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BE Seminar

Liberal or paternalistic preferences? An experimental test


Fabrice Le Lec
Université Paris 1


“This paper studies experimentally how people value freedom of choice (liberalism) and to what extent they respect others’

preferences (pluralism). In particular, it tests paternalistic tendencies, that is the propension of individuals not to respect these two principles. In our main treatment, a patron decides which choice set a protege will face. The patron does so knowing perfectly the stated preferences of the protégé. By varying the tasks, we test whether patrons respect some simple principles such as liberalism (always giving more freedom of choice to others) or pluralism (always giving the choice sets in accordance with the protégé’s preferences), and when, and on what grounds, they transgress these principles. By comparing this experimental treatment to a treatment control where the patron select choice sets for herself, we show that on average individuals are quite respectful of others’ freedom of choice and preferences. Yet, we also observe substantial instances of paternalistic behaviors. These paternalistic actions seem rather motivated by a social ranking (what is usually considered a legitimate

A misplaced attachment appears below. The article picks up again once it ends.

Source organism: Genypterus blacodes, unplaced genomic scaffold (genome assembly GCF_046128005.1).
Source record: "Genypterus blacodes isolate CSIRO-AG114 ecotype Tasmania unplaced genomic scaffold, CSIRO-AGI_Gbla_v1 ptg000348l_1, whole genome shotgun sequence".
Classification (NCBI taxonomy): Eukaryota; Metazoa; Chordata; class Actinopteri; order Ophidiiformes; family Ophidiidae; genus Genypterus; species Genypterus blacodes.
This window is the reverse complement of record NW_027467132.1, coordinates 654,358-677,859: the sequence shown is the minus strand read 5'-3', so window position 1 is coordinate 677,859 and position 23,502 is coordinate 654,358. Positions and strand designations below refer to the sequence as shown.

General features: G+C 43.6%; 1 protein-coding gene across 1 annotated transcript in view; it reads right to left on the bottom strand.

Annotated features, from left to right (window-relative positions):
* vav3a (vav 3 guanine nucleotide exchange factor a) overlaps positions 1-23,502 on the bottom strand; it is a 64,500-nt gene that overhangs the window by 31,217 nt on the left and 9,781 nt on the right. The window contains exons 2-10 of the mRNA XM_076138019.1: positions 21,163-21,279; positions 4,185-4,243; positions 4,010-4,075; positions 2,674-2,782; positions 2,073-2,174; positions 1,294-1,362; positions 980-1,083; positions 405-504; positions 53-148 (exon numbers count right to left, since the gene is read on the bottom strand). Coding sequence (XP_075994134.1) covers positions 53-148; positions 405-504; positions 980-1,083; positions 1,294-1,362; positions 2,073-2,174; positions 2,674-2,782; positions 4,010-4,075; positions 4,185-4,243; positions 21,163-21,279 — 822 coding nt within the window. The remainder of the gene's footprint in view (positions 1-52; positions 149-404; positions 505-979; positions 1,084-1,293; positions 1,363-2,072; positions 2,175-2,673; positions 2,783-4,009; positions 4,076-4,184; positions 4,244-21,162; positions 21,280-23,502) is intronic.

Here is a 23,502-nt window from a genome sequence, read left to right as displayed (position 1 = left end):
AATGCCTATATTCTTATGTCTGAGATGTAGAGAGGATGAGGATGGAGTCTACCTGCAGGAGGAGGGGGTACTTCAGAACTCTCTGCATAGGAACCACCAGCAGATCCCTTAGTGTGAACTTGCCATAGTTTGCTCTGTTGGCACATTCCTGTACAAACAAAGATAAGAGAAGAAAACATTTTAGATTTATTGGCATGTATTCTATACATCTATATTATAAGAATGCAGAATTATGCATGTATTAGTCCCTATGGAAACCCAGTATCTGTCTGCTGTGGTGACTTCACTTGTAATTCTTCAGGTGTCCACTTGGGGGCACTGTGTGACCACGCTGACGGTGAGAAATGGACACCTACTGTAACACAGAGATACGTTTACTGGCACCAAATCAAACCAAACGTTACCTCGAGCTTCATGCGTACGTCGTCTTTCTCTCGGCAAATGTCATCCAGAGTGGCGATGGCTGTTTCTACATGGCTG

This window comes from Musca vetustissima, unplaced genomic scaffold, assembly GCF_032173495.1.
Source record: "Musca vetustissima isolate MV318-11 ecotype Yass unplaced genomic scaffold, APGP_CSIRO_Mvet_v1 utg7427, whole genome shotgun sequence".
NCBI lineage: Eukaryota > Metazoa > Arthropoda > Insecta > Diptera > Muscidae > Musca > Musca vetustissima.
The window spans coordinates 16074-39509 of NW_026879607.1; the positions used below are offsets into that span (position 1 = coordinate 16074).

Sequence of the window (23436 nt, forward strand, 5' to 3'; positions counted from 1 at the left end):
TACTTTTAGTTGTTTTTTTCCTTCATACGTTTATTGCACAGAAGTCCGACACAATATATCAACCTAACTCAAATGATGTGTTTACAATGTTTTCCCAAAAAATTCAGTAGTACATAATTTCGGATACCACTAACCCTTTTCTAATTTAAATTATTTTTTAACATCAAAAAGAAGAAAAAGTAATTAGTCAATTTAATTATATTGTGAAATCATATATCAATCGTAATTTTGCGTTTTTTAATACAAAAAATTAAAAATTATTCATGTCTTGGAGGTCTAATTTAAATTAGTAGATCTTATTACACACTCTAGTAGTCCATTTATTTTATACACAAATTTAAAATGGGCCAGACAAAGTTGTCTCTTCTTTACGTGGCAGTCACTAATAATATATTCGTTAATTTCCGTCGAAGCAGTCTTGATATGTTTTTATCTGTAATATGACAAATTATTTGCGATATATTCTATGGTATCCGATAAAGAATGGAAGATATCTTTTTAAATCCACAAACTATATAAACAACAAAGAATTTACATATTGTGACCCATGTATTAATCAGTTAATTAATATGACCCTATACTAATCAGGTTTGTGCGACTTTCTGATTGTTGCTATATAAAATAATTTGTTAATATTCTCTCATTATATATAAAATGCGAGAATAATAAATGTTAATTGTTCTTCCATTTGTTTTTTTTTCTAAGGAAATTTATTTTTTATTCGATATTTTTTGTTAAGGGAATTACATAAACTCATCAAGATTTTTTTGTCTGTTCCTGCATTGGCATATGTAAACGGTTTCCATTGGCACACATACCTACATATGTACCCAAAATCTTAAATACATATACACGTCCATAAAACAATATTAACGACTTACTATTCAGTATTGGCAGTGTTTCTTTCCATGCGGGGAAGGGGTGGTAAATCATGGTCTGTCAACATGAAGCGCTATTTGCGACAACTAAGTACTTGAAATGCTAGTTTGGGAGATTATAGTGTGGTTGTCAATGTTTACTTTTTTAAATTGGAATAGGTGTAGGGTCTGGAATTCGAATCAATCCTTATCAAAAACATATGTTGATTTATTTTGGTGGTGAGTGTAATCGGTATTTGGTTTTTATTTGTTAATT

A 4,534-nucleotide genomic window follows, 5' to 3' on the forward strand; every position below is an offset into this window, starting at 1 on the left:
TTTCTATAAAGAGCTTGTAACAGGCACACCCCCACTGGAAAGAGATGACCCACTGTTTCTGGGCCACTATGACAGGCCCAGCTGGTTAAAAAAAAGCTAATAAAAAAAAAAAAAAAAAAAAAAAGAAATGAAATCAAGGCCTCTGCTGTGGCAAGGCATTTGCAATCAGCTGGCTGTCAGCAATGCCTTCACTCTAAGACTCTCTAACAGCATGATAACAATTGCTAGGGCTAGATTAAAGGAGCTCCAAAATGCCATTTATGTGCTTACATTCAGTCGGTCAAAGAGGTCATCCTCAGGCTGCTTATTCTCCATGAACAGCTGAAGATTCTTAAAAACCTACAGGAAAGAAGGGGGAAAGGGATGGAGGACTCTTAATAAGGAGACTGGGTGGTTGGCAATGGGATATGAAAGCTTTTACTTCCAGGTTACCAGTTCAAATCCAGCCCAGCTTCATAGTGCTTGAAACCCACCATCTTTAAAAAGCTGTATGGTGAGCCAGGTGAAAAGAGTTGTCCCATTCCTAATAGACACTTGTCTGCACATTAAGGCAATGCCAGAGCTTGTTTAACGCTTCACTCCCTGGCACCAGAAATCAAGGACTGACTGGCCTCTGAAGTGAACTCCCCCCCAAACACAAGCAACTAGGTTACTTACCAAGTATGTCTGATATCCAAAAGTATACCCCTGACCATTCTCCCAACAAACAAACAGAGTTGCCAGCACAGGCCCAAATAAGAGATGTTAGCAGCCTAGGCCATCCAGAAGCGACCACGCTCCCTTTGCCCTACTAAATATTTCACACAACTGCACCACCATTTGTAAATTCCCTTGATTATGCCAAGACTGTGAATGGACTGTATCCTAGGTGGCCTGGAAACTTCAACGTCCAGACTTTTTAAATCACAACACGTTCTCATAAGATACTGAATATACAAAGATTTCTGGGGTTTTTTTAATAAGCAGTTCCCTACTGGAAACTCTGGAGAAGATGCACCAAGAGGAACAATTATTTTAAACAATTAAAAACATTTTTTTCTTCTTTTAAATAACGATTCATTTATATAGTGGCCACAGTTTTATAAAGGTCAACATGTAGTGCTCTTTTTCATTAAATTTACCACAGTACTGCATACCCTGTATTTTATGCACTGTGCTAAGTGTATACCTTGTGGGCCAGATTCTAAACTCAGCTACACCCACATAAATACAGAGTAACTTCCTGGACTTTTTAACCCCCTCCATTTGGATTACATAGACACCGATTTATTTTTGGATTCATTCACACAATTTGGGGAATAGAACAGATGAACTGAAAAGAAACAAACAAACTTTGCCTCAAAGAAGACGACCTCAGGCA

consumption) than by the patron’s preferences (what the patron prefers). Moreover, libertarianism (respect for others’ freedom of choice) seem to be a more powerful principle than pluralism (respect of others’ preferences).”

Co-écrit avec Benoît Tarroux (Univ. Lyon 2, GATE)

Practical information


Université Montpellier - Faculté d'économie, salle 416
Avenue Raymond Dugrand 34960 Montpellier

Dates & time

Apr 04, 2019


Marc Willinger
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